Amy Barlow is a PhD candidate in Politics at York University. Her interest in security studies began as an undergraduate where she studied European history, American history, American foreign policy, the Cold War, and global politics. Asymmetric conflict and insurgencies became my area of interest. Her Master’s thesis examined the reasons for the continuation of conflict in the Democratic Republic of the Congo – the lucrative sale of conflict minerals. Now as a PhD candidate her doctoral research examines the racialization of national security narratives. More specifically, she examines why Islamic fundamentalist terrorism continues to be considered the preeminent threat to national security in North America rather than white nationalist terrorism. Through discourse analysis she examines how governmental, mainstream media, and social media narratives generate highly racialized but seemingly commonsensical understandings of threats. Such an approach enables me to highlight the differential treatment of these terrorist threats in both countries. Ultimately, she argues that racial bias produces myopia in determining threats and has led to widespread Islamophobia thus producing the unintended consequence of an increase in white nationalist terrorism.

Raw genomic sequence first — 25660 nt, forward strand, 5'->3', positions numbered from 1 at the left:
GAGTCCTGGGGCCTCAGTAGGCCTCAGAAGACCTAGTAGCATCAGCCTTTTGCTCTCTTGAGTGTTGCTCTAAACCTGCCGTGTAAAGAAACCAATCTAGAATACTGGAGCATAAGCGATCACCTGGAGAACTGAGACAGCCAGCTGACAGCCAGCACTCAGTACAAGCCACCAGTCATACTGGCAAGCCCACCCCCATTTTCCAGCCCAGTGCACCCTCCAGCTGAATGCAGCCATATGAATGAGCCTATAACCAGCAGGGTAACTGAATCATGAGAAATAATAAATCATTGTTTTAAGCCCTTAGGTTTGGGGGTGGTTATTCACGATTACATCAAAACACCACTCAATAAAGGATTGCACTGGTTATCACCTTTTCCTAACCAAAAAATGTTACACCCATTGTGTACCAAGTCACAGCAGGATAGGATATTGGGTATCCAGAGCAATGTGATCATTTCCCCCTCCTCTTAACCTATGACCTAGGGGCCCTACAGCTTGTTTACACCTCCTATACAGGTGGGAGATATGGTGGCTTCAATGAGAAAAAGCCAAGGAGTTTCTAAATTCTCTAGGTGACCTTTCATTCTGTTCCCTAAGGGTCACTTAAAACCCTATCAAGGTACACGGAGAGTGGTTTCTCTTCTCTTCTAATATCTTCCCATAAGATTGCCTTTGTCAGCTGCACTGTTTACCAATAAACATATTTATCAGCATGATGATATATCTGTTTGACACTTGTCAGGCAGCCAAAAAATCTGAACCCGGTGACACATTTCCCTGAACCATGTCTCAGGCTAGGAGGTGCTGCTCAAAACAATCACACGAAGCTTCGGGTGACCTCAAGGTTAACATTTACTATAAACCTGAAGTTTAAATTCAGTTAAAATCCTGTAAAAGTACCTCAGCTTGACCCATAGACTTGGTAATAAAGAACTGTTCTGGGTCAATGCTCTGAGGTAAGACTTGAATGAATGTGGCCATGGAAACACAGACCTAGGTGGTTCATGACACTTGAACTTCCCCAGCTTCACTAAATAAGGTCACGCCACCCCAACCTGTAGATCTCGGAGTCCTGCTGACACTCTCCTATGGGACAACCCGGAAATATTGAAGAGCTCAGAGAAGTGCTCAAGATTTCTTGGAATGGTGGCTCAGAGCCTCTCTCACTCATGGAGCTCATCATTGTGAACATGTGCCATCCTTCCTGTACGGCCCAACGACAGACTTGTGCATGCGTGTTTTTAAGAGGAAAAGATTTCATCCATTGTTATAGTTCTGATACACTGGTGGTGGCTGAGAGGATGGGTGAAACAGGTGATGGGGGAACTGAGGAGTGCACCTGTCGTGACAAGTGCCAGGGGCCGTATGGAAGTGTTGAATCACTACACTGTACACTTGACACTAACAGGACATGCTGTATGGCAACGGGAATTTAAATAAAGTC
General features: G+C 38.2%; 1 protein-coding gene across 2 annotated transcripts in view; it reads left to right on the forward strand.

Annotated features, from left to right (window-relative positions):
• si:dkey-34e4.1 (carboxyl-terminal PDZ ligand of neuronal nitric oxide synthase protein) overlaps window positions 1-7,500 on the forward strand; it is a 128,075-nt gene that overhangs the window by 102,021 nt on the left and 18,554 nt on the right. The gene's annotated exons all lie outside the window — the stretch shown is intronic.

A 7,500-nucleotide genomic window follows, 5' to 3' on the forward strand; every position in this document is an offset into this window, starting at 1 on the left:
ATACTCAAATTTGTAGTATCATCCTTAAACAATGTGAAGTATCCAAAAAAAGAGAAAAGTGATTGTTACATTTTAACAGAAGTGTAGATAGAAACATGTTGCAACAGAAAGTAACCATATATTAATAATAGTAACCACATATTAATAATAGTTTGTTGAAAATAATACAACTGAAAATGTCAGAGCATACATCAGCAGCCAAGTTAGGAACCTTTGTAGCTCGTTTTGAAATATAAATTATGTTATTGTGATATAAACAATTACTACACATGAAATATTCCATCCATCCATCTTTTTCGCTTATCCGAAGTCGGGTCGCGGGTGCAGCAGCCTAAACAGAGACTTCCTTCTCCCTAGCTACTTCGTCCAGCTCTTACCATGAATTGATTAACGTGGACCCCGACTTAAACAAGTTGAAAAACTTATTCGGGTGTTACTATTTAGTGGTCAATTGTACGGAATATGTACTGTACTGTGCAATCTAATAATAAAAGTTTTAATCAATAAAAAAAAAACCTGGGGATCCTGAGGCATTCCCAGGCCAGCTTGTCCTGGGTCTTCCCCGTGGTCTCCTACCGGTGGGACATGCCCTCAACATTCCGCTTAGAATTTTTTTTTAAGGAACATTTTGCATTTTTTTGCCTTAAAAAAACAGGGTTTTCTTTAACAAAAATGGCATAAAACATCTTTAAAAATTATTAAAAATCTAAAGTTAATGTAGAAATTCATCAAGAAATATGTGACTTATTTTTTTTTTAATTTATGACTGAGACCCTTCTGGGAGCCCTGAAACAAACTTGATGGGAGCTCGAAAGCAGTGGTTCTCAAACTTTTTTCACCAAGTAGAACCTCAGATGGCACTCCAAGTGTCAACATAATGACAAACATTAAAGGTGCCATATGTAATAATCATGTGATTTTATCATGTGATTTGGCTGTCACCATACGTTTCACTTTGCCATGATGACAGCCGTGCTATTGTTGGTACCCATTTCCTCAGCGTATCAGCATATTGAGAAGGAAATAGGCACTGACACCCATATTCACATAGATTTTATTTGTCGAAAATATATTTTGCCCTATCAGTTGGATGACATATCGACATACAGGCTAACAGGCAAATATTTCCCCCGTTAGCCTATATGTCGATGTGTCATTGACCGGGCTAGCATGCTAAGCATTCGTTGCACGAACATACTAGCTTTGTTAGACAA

Barlow has accumulated over ten years of practical work experience conducting research. Her future goals are to continue research on terrorism by bringing together practical research skills and security expertise.